Here, we tested four different techniques implemented in AProVE against each other. Since AProVE is already the most powerful tool for termination analysis of logic programs (as indicated in the annual Termination Competitions), there is no repeated comparison to other termination provers for logic programs.
The four techniques (named according to the list of references in the current paper) are:

In the table, "YES" indicates the number of examples where termination could be proved, "MAYBE" the number of examples where the corresponding tool returned without an answer in 60 seconds and "Timeout" the number of times a tool exceeded the 60 seconds timeout. We use one row for each version of AProVE and highlight the best version for each column using bold font.

ToolYESMAYBETimeoutAvg. Runtime

Detailed results for termination

Note that the full version of AProVE combines several techniques for termination analysis of logic programs and is, thus, even more powerful than any of the presented techniques on its own (the full version can show termination of 358 out of these 477 example programs). However, it is hard to determine the exact power of one particular technique in such a combined system. Hence, we compared the techniques separately.


The table below shows the results of our experiments on complexity analysis with one row for each tool. The first four columns give the number of logic programs that could be shown to have a constant bound ("O(1)"), a linear bound ("O(n)"), a quadratic bound ("O(n2)"), or an exponential bound ("O(n⋅2n)"). In Rows 5 and 6 we give the total number of upper bounds that could be found by the tool and its average runtime for each example, respectively. We highlight the best tool for each column using bold font.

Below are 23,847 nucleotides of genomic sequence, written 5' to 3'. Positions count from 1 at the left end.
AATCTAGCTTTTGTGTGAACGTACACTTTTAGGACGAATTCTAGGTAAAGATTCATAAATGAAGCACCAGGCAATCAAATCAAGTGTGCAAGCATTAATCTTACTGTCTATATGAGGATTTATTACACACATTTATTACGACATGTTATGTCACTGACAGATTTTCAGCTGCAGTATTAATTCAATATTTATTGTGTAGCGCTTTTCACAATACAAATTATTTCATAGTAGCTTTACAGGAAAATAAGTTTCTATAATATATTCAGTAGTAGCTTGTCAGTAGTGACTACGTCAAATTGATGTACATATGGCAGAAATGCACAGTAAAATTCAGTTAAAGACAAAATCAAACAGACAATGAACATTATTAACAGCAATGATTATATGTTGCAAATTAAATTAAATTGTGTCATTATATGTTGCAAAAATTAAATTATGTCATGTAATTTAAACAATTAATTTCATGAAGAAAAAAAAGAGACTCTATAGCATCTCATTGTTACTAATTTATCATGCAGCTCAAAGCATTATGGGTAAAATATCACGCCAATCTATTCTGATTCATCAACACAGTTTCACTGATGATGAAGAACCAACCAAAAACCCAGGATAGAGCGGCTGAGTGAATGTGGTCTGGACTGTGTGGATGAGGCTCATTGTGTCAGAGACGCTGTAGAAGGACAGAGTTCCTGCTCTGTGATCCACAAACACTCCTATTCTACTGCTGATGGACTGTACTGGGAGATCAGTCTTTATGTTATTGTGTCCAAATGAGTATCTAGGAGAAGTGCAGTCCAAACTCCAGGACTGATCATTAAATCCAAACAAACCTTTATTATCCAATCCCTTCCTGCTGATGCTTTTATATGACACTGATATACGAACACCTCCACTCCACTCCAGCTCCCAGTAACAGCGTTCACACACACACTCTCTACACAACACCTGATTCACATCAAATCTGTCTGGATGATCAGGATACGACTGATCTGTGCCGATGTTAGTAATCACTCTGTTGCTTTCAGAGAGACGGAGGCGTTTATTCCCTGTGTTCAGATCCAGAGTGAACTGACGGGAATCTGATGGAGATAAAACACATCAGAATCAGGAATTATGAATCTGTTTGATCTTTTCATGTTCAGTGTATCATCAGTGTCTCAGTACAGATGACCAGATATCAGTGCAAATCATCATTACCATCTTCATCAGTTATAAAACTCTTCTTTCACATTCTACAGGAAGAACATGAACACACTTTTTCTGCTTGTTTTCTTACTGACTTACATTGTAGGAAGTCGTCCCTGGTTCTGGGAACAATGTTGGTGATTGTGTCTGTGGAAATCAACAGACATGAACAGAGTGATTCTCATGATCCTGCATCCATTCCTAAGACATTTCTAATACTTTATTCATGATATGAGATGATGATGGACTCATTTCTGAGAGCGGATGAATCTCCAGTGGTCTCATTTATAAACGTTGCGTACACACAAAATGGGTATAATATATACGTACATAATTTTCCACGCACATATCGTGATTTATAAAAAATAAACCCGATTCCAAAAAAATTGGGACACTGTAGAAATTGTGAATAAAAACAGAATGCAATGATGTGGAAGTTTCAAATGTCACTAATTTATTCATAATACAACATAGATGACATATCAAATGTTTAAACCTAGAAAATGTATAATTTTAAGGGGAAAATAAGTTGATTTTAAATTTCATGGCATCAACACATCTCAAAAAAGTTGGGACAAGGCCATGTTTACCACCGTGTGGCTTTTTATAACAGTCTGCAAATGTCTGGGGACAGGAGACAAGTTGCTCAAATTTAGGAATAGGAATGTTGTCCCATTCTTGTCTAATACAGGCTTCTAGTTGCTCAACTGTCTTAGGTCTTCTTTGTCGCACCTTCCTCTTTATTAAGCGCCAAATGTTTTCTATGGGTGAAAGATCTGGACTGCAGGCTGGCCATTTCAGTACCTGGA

This table shows that AProVE can find upper bounds for a much larger subset (42.8%) of the programs than any of the other tools (6.1%). However, there are also 6 examples where CASLOG or CiaoPP can prove constant (1), linear (1), quadratic (1), or exponential bounds (3), whereas AProVE fails. In summary, the experiments clearly demonstrate that our transformational approach for determining upper bounds advances the state of the art in automated complexity analysis of logic programs significantly.

ToolO(1)O(n)O(n2)O(n⋅2n)BoundsAvg. Runtime

Detailed results for complexity


In the following tables, "YES" indicates the number of examples where determinacy could be proved, "MAYBE" the number of examples where the corresponding tool returned without an answer in 60 seconds and "Timeout" the number of times a tool exceeded the 60 seconds timeout. We present the results on definite logic programs and Prolog programs using built-in predicates separately to show the advantages and disadvantages of the different tools more clearly. We see that CiaoPP is much more powerful on definite logic programs than AProVE. However, on Prolog programs using built-in predicates like cuts, AProVE's determinacy analysis can prove determinacy of 14 examples more than CiaoPP. So while CiaoPP is more powerful in total, there are 58 examples where AProVE can prove determinacy while CiaoPP fails. Thus, our new determinacy analysis adds substantial power to existing approaches for automated determinacy analysis.

ToolYESMAYBETimeoutAvg. Runtime

Detailed results for determinacy on definite logic programs

ToolYESMAYBETimeoutAvg. Runtime

Detailed results for determinacy on Prolog programs using built-in predicates